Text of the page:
Lab 1. Deploy your first application¶
Learn how to deploy an application to a Kubernetes cluster hosted within the IBM Container Service.
Make sure you satisfy the prerequisites as outlined in Lab 0
$ ibmcloud cs cluster-create --name <name-of-cluster>
If the above command doesn't work, please try the command below：
$ ibmcloud cs cluster create classic --name <name-of-cluseter>
Once the cluster is provisioned, the kubernetes client CLI
kubectl needs to be
configured to talk to the provisioned cluster.
$ ibmcloud cs cluster-config <name-of-cluster>, and set the
KUBECONFIGenvironment variable based on the output of the command. This will make your
kubectlclient point to your new Kubernetes cluster.
Once your client is configured, you are ready to deploy your first application,
1. Deploy the guestbook application¶
In this part of the lab we will deploy an application called
that has already been built and uploaded to DockerHub under the name
- Start by running
kubectl create deployment guestbook --image=ibmcom/guestbook:v1
This action will take a bit of time. To check the status of the running application,
you can use
$ kubectl get pods.
You should see output similar to the following:
kubectl get pods
Eventually, the status should show up as
$ kubectl get pods NAME READY STATUS RESTARTS AGE guestbook-59bd679fdc-bxdg7 1/1 Running 0 1m
The end result of the run command is not just the pod containing our application containers, but a Deployment resource that manages the lifecycle of those pods.
- Once the status reads
Running, we need to expose that deployment as a service so we can access it through the IP of the worker nodes. The
guestbookapplication listens on port 3000. Run:
kubectl expose deployment guestbook --type="NodePort" --port=3000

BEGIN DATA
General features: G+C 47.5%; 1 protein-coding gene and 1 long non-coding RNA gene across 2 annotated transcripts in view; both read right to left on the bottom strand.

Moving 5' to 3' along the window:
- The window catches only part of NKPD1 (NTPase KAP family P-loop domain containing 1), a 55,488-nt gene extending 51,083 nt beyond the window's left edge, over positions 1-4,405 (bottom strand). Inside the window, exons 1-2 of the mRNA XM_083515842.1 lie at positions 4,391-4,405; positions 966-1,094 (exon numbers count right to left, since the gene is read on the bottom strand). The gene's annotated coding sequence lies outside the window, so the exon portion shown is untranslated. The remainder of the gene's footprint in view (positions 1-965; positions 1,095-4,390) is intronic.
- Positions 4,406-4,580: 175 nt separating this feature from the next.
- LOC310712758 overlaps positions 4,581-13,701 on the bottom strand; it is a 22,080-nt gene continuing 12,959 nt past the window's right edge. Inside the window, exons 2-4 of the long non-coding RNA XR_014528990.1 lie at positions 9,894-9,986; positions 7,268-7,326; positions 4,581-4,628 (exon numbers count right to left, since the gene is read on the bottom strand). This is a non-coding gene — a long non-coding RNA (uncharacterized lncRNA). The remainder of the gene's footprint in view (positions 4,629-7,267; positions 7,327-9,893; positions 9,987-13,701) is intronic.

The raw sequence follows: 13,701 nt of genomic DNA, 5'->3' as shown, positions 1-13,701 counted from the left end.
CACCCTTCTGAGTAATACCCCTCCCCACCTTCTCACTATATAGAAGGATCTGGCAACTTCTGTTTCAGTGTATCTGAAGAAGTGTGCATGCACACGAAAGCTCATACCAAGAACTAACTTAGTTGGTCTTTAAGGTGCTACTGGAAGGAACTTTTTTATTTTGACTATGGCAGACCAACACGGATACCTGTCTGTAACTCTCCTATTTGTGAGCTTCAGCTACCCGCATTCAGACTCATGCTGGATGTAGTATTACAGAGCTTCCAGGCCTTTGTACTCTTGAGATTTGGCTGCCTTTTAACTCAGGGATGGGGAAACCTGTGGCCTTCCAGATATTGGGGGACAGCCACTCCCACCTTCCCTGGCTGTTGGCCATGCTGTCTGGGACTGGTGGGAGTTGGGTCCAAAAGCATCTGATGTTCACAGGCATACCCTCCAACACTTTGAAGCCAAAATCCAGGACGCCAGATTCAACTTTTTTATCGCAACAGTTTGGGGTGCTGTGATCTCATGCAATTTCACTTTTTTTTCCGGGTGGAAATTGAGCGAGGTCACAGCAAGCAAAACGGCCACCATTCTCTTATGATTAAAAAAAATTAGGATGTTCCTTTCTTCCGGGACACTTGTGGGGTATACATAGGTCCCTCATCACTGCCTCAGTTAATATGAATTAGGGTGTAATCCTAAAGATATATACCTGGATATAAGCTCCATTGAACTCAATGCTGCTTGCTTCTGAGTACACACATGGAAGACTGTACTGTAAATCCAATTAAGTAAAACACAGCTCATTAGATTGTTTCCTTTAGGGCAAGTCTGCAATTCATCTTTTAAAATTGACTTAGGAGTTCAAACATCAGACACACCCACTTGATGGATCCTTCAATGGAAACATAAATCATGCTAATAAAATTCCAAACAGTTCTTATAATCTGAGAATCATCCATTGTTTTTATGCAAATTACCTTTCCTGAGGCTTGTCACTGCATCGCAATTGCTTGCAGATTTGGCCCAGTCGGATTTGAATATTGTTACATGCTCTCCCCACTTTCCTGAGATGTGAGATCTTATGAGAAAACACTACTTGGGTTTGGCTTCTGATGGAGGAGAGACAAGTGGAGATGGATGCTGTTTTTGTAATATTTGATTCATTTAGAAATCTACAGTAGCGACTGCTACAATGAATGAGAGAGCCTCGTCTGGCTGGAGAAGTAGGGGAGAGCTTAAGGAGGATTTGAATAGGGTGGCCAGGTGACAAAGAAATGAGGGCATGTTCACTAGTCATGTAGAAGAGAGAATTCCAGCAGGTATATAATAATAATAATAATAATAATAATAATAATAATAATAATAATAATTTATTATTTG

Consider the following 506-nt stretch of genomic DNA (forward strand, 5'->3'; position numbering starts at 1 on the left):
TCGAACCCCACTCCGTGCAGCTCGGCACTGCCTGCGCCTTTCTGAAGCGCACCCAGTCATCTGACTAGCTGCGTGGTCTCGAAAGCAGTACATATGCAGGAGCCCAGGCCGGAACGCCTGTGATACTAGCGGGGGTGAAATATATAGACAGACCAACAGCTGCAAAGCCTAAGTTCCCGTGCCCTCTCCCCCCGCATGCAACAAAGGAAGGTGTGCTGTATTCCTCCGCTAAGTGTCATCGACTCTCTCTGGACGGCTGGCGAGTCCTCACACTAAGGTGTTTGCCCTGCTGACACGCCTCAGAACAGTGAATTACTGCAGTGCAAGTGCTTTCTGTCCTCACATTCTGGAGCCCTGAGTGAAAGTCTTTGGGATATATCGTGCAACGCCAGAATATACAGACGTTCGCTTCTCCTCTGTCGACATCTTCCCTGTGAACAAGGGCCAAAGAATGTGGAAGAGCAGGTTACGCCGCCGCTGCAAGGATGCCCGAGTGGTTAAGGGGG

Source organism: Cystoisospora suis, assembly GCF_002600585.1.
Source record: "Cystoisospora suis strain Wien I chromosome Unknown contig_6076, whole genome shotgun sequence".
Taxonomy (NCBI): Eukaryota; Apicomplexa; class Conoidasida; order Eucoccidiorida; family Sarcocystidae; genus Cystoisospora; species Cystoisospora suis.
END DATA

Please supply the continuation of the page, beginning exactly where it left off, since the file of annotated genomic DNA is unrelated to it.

- To find the port used on that worker node, examine your new service:
$ kubectl get service guestbook NAME TYPE CLUSTER-IP EXTERNAL-IP PORT(S) AGE guestbook NodePort 10.10.10.253 <none> 3000:31208/TCP 1m
We can see that our
31208. We can see in the output the port mapping from 3000 inside
the pod exposed to the cluster on port 31208. This port in the 31000 range is automatically chosen,
and could be different for you.
guestbookis now running on your cluster, and exposed to the internet. We need to find out where it is accessible. The worker nodes running in the container service get external IP addresses. Get the workers for your cluster and note one (any one) of the public IPs listed on the
$CLUSTER_NAMEwith your cluster name unless you have this environment variable set.
$ kubectl get nodes -o wide NAME STATUS ROLES AGE VERSION INTERNAL-IP EXTERNAL-IP OS-IMAGE KERNEL-VERSION CONTAINER-RUNTIME 10.185.199.3 Ready master,worker 63d v1.16.2+283af84 10.185.199.3 220.127.116.11 Red Hat 3.10.0-1127.13.1.el7.x86_64 cri-o://1.16.6-17.rhaos4.3.git4936f44.el7 10.185.199.6 Ready master,worker 63d v1.16.2+283af84 10.185.199.6 18.104.22.168 Red Hat 3.10.0-1127.13.1.el7.x86_64 cri-o://1.16.6-17.rhaos4.3.git4936f44.el7
We can see that our
- Now that you have both the address and the port, you can now access the application in the web browser
<public-IP>:<nodeport>. In the example case this is
Congratulations, you've now deployed an application to Kubernetes!
When you're all done, continue to the next lab of this course.